Saturday, January 6, 2018




APRIL 5, 2016

It was no surprise to The Stark County Political Report when, on January 3rd, The Report learned that mechanic liens had been filed (the first actually on January 2nd, the very next day after Monday, January 1st, New Years Day) with the Stark County recorder against various property interest holders in connection with the Pro Football Hall of Fame-Village (Expansion) Project (HOF-VP).

Ironically, the filing of the liens pretty much coincide to the day (January 2, 2014) when visionary economical development guru C. David Baker was brought to Canton by the Pro Football Hall of Fame board of trustees (see this LINK for listing of current trustees/officers) to enliven and expand the appeal across America of the Canton-sited Pro Football Hall of Fame.

Interesting enough, only three days after Baker's arrival, so-called Brownfield economic development expert Stu Lichter owner of Industrial Realty Group was meeting with Baker.

Who brought Lichter in?

Here is a SCPR developed spreadsheet listing of the liens filed last week:


$5.7 million in recorded liens in the midst of reports that upwards of $31 million is owed for work done on the Tom Benson Stadium, the most outstanding football stadium in all of the United States of America, including Alaska and Hawaii, the latter of which The Report is heading to on Sunday, January 14th).

And here is a list of those local government and other interests potentially reached financial adversely should the HOF go belly up:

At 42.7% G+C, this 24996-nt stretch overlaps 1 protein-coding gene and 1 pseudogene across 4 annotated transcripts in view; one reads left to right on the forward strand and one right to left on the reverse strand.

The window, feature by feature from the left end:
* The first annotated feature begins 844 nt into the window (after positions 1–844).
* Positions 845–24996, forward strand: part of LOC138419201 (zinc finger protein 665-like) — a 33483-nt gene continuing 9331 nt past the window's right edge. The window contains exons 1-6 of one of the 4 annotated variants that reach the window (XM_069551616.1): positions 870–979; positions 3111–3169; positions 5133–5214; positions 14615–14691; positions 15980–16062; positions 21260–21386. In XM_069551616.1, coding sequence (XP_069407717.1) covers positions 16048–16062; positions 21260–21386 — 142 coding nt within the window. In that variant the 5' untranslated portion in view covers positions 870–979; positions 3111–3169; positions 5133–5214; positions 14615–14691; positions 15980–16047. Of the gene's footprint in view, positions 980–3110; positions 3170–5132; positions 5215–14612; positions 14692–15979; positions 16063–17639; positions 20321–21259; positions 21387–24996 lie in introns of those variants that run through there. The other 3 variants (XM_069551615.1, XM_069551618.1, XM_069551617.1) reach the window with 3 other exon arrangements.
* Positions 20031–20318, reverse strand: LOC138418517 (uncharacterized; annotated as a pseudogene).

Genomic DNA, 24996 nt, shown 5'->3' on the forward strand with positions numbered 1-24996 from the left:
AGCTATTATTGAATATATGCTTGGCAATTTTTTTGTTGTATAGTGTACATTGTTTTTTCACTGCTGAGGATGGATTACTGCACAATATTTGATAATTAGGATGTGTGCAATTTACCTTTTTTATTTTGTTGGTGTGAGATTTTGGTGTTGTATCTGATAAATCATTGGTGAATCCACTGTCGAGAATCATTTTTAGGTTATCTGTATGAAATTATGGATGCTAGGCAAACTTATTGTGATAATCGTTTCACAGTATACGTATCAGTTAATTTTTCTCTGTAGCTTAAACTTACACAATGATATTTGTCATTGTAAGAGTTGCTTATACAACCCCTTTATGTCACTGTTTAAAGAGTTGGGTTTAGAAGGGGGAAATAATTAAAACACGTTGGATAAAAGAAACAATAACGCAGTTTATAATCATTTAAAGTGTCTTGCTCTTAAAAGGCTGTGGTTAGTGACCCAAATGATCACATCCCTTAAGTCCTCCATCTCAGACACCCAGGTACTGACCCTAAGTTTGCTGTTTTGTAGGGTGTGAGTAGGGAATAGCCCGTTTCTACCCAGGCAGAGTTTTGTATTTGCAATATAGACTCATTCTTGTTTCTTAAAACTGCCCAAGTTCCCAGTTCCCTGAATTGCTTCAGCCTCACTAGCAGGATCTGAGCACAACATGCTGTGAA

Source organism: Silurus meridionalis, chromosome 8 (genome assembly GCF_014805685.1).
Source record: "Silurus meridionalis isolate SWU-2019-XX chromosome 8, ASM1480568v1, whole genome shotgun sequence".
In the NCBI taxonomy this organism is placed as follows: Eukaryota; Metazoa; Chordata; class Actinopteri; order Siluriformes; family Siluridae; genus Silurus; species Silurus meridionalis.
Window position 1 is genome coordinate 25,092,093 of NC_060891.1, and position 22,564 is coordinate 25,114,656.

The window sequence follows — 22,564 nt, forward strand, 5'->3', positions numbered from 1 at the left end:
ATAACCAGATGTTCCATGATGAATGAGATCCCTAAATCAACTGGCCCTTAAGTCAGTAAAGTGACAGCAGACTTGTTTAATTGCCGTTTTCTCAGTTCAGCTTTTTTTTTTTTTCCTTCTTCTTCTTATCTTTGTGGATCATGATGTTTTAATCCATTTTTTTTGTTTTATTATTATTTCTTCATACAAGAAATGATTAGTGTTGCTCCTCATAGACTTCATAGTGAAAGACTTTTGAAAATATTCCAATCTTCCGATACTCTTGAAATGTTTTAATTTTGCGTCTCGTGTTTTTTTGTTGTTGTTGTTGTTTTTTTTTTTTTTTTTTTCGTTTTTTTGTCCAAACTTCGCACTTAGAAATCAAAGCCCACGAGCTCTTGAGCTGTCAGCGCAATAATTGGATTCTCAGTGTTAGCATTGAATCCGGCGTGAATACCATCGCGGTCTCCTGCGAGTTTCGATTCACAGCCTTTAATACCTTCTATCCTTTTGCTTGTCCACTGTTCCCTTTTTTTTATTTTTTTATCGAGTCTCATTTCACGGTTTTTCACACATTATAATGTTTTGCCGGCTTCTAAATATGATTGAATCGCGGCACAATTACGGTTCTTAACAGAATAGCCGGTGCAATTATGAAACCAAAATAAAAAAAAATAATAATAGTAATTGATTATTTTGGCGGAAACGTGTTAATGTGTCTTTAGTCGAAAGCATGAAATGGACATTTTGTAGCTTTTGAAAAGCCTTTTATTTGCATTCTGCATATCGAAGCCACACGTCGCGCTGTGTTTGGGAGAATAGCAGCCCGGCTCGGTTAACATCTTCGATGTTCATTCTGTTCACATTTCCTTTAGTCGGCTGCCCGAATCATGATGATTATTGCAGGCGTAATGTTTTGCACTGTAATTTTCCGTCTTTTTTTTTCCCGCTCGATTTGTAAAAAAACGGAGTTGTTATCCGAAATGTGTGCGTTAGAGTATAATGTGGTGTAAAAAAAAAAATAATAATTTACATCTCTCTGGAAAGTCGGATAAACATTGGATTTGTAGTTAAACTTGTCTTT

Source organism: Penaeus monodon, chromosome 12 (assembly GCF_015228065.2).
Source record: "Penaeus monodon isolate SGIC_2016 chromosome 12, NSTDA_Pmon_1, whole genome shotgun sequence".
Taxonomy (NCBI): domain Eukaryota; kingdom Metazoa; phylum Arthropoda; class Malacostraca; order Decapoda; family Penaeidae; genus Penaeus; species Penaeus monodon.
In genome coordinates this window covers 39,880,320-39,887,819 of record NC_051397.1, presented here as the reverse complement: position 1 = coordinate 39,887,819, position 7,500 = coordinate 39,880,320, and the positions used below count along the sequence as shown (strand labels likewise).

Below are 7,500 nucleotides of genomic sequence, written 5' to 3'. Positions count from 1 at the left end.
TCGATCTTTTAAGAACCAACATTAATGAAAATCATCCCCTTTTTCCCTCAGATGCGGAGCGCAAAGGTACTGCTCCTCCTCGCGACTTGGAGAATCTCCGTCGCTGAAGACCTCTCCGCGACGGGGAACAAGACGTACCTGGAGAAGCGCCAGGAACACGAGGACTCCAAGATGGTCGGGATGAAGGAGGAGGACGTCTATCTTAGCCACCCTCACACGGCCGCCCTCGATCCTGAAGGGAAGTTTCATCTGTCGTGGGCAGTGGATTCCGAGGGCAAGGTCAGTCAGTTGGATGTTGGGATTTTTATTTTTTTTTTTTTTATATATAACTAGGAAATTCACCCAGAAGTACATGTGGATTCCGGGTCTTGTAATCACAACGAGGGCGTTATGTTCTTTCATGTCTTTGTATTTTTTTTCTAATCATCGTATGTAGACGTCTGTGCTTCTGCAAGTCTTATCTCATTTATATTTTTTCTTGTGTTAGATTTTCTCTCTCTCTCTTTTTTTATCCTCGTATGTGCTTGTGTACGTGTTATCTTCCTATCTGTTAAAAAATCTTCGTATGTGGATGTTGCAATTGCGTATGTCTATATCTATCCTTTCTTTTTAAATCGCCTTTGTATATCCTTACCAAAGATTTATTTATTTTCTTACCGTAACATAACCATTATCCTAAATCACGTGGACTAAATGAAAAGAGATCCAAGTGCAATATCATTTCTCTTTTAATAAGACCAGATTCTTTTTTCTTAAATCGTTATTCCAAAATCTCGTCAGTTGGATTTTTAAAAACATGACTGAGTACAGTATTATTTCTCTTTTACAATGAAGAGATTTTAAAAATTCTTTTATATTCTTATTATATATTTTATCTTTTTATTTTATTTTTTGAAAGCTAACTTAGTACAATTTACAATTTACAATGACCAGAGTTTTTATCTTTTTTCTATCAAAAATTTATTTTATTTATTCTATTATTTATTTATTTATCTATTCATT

• First of all, of course, the companies filing the liens listed above, and then
  • Canton City Schools
  • Hall of Fame Village, LLC
  • Johnson Controls,
  • Stark County Port Authority
Could Tom Benson Stadium ultimately become:

The Benson, Beaver Construction, Freedom, Hilscher Clarke,  Rice, Slensky, Tycor and United Glass Stadium?

The lien filings and the reported indebtedness is quite a comedown from this May, 2015 Stark County Political Report blog:

Moreover, like former president George W. Bush with days of the apparent completion of "Operation Desert Storm" (the second war in Iraq) being on an aircraft carrier declaring victory, supersaleman C. David Baker was the star motivation performer to take the stage on April 5, 2016 at the HOF-VP facility located on George Halas Drive before nearly all of Canton's city councilpersons and declare that the HOF-VP project was no longer a vision, but rather to be described as a reality.

To get the full impact of Baker's unwarranted optimism, which, he, above anybody else, had to know had no financial basis in terms of finances (represented then as being $500 million) being in place (Johnson Controls' pledge of $100 million over years was not yet in place, and, of course, that pledge is only 10% of the nearly $1 billion many think is now needed), readers should view this short video of Baker speaking on April 5, 2016. (57 seconds)